Hematospermia Treatment & Management

Updated: Feb 14, 2018
  • Author: Alexander D Tapper, MD; Chief Editor: Edward David Kim, MD, FACS  more...
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Treatment

Approach Considerations

The primary goal in the management of hematospermia is to properly counsel patients who have a condition that can be extremely anxiety-provoking but is often self-limited and benign. Hematospermia is rarely associated with significant pathology, especially in younger men. The three factors that dictate the extent of the evaluation and treatment include the following:

  • The patient's age – Most malignancies associated with hematospermia occur in patients older than 40 years.
  • The duration and recurrence of the hematospermia – Chronic hematospermia warrants more aggressive intervention to identify an etiologic factor.
  • The presence of associated hematuria

Urogenital infections require appropriate antibiotic therapy, which normally resolves the problem. In all men, enterobacteria (especially Escherichia coli) should be covered if empiric therapy is used. In younger men, concomitant therapy for chlamydial infections should also be used if an infectious etiology is pursued. A fluoroquinolone should adequately treat both organisms. If the patient is allergic to fluoroquinolones or cannot afford this class of drugs, a combination of trimethoprim/sulfamethoxazole and doxycycline is often successful. A 2-week course is usually sufficient. Concomitant inflammation may be treated with ibuprofen or other nonsteroidal anti-inflammatory drugs.

Urethral or prostatic varices are best fulgurated. Cysts, of either the seminal vesicles or prostatic urethra, can be aspirated transrectally.

For calculi in the ejaculatory ducts or seminal vesicles, Oh and Seo reported successful resolution of hematospermia in 13 of 15 patients with endoscopic treatment and a holmium laser. After dilation with a guidewire and ureteral serial dilator and introduction of a semi-rigid ureteroscope, a holmium laser was used to incise the obstructed ejaculatory duct, coagulate hemorrhagic mucosa, and fragment the calculi in the ejaculatory duct or seminal vesicles. Stones were removed using a basket and forceps. [37]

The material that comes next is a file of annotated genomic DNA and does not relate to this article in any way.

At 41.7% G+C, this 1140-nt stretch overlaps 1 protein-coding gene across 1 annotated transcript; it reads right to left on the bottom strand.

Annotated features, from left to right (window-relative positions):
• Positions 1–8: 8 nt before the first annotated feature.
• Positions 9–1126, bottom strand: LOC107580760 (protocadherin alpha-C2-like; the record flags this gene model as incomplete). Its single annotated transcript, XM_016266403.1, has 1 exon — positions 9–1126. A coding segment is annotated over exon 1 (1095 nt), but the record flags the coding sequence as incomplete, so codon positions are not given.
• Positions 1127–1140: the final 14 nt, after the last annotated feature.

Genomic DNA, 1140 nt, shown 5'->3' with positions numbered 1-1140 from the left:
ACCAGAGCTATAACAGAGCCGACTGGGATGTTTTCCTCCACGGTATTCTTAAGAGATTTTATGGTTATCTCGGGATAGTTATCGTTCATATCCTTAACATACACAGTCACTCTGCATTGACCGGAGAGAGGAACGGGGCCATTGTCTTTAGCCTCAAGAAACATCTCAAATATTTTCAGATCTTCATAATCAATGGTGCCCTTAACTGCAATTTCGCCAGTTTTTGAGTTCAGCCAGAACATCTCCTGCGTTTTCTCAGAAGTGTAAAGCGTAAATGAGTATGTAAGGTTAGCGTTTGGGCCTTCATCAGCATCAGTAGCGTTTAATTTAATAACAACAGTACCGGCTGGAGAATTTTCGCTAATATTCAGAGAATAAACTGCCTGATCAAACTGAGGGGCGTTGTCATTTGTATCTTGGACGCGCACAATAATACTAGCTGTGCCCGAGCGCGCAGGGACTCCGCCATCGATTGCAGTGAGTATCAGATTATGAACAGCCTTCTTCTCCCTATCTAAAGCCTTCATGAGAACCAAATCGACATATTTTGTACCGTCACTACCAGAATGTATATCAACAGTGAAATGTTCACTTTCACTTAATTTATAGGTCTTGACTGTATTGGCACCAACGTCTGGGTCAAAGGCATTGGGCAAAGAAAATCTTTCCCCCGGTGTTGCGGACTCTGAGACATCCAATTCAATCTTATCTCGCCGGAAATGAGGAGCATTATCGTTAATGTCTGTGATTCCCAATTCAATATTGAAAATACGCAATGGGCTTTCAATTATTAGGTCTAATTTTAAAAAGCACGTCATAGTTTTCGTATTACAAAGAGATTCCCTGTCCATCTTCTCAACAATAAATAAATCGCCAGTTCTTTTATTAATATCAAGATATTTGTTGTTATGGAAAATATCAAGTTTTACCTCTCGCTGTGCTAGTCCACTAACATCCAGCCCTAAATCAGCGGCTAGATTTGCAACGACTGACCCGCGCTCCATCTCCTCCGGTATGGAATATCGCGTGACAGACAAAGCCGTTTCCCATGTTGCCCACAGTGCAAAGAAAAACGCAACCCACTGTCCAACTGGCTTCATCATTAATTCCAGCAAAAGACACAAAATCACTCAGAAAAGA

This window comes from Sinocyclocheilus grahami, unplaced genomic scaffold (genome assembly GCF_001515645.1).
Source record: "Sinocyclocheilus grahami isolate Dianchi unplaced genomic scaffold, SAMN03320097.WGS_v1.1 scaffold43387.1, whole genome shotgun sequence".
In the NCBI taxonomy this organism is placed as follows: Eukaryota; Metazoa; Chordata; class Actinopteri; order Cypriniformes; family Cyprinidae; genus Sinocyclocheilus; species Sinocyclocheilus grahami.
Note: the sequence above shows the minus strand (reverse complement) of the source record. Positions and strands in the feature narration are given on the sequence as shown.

Currently, no evidence suggests that the injection of any substance, coagulant or sclerosant, has any role in the management of hematospermia. Fuse and colleagues injected coagulant substances into dilated seminal vesicles under transrectal ultrasound guidance in seven patients with hematospermia, there was temporary resolution however, the hematospermia returned several months later. [38]  

Bleeding diatheses or other systemic disorders should be managed in the appropriate manner.

In men with coexisting bladder outlet obstruction, a 5-alpha reductase inhibitor may be used.

No rationale currently exists for the use of oral agents, such as estrogens or corticotropins, which have been used in the past.

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Surgical Care

Patients in whom bleeding prostatic variceal veins are suggested as the cause of hematospermia are candidates for fulguration. After infectious causes have been excluded in cases of persistent hematospermia, cystourethroscopy is performed. If large friable prostatic veins are discovered and examination findings are otherwise normal, fulguration with a Bugbee or loop electrode can be performed. Prior to fulguration, a biopsy should be performed on any suggestive lesions.

More recently, a technique of endoscopy of the ejaculatory ducts and seminal vesicles has been described. [32, 39, 40] This technique involves using a semirigid ureteroscope to cannulate the ejaculatory duct and allows the surgeon to examine the duct, seminal vesicle, and ampulla of the vas. However, the author reserves this technique for only the most refractory cases of hematospermia that involve significant physiologic comorbidity (eg, urinary retention or persistent hematuria) or psychological trauma (avoidance of ejaculation).

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